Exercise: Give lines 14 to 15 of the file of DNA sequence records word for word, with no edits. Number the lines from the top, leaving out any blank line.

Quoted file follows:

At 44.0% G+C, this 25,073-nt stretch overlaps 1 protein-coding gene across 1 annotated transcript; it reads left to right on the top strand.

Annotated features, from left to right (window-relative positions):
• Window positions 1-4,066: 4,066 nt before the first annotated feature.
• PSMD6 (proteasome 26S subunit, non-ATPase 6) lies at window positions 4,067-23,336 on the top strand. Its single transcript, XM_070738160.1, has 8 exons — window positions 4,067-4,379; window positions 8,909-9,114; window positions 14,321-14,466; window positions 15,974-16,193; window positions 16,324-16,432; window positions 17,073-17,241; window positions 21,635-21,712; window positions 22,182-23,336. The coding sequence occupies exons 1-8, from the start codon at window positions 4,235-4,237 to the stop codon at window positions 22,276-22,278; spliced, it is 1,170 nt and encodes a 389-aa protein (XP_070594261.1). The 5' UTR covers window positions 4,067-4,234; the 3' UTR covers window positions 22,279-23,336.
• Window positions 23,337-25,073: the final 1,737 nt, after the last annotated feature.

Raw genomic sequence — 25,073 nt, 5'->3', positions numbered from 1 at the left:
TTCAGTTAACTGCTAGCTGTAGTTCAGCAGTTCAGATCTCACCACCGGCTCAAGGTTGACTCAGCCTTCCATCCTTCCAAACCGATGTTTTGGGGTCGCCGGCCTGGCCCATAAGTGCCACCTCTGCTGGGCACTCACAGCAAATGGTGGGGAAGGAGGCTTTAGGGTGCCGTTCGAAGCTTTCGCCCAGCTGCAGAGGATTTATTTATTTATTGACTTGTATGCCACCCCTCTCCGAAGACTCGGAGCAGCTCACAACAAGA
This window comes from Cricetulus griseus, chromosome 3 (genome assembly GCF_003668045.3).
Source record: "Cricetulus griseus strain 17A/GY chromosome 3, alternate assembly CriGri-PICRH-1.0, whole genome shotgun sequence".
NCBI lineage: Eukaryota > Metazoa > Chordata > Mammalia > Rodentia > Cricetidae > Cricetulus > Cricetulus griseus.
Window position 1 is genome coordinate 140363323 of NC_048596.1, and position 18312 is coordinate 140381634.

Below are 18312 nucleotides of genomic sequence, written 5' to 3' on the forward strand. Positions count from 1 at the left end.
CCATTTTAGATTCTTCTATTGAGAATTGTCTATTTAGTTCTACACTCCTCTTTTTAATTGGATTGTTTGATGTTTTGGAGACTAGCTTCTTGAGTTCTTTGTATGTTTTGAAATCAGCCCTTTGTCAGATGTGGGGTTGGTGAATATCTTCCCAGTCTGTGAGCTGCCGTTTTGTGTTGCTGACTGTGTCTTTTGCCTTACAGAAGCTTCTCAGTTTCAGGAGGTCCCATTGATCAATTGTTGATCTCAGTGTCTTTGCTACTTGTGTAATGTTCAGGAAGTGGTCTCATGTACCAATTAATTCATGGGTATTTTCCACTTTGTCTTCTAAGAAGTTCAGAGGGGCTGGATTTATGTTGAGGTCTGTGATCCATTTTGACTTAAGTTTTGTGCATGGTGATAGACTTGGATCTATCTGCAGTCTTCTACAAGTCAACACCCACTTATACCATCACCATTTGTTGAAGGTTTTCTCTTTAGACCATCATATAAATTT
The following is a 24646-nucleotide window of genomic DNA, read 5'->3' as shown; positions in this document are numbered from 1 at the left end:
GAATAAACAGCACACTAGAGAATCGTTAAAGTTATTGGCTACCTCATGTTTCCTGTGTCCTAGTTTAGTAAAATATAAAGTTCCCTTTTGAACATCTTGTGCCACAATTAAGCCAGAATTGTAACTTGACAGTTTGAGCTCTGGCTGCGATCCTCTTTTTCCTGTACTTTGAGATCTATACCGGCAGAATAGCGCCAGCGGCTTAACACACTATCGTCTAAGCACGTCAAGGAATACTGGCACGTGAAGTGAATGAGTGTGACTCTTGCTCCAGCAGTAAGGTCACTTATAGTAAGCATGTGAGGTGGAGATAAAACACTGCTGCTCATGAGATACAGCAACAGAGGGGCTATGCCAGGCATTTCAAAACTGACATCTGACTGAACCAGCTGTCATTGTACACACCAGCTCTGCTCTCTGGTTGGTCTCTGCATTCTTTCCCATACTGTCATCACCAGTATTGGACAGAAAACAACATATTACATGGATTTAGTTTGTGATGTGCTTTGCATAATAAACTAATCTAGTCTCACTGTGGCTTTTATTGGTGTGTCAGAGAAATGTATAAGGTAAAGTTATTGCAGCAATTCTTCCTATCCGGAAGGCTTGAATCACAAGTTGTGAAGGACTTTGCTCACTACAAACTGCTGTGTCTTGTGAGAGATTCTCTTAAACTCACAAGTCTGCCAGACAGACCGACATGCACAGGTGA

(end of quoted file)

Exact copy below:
The following is a 24646-nucleotide window of genomic DNA, read 5'->3' as shown; positions in this document are numbered from 1 at the left end:
GAATAAACAGCACACTAGAGAATCGTTAAAGTTATTGGCTACCTCATGTTTCCTGTGTCCTAGTTTAGTAAAATATAAAGTTCCCTTTTGAACATCTTGTGCCACAATTAAGCCAGAATTGTAACTTGACAGTTTGAGCTCTGGCTGCGATCCTCTTTTTCCTGTACTTTGAGATCTATACCGGCAGAATAGCGCCAGCGGCTTAACACACTATCGTCTAAGCACGTCAAGGAATACTGGCACGTGAAGTGAATGAGTGTGACTCTTGCTCCAGCAGTAAGGTCACTTATAGTAAGCATGTGAGGTGGAGATAAAACACTGCTGCTCATGAGATACAGCAACAGAGGGGCTATGCCAGGCATTTCAAAACTGACATCTGACTGAACCAGCTGTCATTGTACACACCAGCTCTGCTCTCTGGTTGGTCTCTGCATTCTTTCCCATACTGTCATCACCAGTATTGGACAGAAAACAACATATTACATGGATTTAGTTTGTGATGTGCTTTGCATAATAAACTAATCTAGTCTCACTGTGGCTTTTATTGGTGTGTCAGAGAAATGTATAAGGTAAAGTTATTGCAGCAATTCTTCCTATCCGGAAGGCTTGAATCACAAGTTGTGAAGGACTTTGCTCACTACAAACTGCTGTGTCTTGTGAGAGATTCTCTTAAACTCACAAGTCTGCCAGACAGACCGACATGCACAGGTGA